Changes announced Wednesday in the Affordable Care Act are blatantly political moves to delay painful impacts on voters until after this fall’s congressional elections. More important in the long run, the Obama administration is eroding the separation of powers by usurping congressional authority to legislate.

The dismantling of the 2010 law started with the 2011 decision to dump its provision for long-term care insurance, according to The Wall Street Journal, after the administration realized it couldn’t work financially.

The most recent changes include allowing policies that don’t meet the law’s requirements to continue to be sold into 2017. That adds two years to an earlier one-year pass designed to satisfy outrage over millions of policy cancellations. It tried to answer complaints that the president lied when he said those who liked their policies could keep them.

In between have been a series of delays, waivers and changes in which the administration has altered the law by executive fiat. Imagine the reaction if another president tried similar action to change environmental or civil rights laws. The precedent gets stronger with every announced alteration in the congressionally approved provisions of the ACA.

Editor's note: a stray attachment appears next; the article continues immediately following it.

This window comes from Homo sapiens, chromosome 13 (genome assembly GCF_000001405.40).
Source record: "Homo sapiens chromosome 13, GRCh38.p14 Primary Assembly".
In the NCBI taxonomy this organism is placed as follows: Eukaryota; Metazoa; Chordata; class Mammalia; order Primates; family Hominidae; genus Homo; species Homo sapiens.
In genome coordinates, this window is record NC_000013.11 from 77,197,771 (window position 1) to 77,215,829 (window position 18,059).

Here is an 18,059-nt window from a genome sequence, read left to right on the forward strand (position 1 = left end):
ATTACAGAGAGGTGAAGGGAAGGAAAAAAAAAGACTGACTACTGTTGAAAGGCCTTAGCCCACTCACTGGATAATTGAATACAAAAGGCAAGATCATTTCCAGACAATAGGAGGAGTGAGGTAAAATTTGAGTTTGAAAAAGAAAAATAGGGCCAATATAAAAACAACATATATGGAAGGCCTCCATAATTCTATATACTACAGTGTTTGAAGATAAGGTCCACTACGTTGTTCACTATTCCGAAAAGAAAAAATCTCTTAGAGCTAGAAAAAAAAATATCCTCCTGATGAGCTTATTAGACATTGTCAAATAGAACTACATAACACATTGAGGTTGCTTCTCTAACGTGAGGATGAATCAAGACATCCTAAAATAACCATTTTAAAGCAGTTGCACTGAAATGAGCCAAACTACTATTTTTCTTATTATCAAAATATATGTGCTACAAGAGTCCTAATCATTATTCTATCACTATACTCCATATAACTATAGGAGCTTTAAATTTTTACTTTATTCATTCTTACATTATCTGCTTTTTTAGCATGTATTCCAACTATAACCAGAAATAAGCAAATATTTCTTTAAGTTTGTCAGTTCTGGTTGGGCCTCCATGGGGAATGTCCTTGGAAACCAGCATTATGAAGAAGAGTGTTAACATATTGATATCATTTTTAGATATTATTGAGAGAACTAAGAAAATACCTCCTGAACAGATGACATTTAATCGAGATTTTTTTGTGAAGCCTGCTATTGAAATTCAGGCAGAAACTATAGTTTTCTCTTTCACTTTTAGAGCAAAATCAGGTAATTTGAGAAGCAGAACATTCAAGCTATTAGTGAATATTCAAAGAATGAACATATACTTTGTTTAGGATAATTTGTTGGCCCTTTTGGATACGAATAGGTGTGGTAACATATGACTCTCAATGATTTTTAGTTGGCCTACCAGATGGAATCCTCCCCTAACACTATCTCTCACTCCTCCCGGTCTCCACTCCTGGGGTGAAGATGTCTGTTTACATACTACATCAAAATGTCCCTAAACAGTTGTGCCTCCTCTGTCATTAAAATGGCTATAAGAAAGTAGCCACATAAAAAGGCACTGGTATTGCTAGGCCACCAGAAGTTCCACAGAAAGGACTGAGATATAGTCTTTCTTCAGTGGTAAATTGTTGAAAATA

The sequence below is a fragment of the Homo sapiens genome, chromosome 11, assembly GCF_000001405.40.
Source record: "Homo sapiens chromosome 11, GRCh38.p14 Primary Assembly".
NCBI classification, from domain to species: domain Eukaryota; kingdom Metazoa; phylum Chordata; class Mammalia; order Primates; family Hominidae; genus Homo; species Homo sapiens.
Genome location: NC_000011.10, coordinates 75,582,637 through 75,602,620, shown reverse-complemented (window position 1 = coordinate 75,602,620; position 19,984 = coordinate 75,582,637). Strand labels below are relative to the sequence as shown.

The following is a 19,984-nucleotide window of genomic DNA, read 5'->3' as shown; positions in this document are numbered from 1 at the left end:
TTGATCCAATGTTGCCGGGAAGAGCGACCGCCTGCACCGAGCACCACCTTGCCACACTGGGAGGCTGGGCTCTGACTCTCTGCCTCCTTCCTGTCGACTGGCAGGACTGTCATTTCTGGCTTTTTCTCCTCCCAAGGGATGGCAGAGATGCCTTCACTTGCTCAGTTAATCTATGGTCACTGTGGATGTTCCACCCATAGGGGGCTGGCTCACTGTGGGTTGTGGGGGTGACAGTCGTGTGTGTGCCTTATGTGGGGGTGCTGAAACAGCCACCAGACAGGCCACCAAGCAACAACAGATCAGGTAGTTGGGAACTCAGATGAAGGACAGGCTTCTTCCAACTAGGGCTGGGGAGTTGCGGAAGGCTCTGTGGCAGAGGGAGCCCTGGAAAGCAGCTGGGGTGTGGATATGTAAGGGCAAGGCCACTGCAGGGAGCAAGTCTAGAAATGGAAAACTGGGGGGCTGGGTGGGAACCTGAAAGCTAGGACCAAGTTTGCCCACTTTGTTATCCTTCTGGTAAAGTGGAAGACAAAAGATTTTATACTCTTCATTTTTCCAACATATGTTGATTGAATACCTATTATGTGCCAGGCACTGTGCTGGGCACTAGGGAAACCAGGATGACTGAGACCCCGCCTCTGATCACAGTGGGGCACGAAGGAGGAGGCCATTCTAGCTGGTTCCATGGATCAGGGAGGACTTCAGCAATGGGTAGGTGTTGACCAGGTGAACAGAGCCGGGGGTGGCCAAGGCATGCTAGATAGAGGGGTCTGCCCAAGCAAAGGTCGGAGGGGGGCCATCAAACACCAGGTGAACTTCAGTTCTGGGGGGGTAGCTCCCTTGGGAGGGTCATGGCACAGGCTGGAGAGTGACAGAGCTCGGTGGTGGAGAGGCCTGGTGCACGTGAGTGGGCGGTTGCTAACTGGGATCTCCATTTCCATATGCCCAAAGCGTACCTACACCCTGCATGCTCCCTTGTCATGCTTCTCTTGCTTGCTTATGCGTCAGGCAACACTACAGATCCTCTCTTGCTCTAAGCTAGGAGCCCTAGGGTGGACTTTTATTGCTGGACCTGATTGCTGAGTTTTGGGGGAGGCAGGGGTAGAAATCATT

Ironies abound in Wednesday’s announcement, which included a new round of changes combined with this statement: “Unlike last year, we’re putting out the policies early, they’re clear, people can rely on them.”

Anyone who believes we can “rely” on these rulings hasn’t been paying attention. It’s a shifting landscape as the administration scrambles to repair the many flaws in this law and to protect itself from political fallout at the ballot box.

It’s true the law has benefited many consumers through provisions on pre-existing conditions, more extensive coverage and tax credits to help pay premiums. But of the 50 million uninsured, the latest Congressional Budget Office estimates say 30 million will still have no coverage in 2020. Employer sanctions have been delayed and limited plans survive. More targeted laws could have achieved the positives without disrupting the entire system and without turning the executive branch into a legislative body.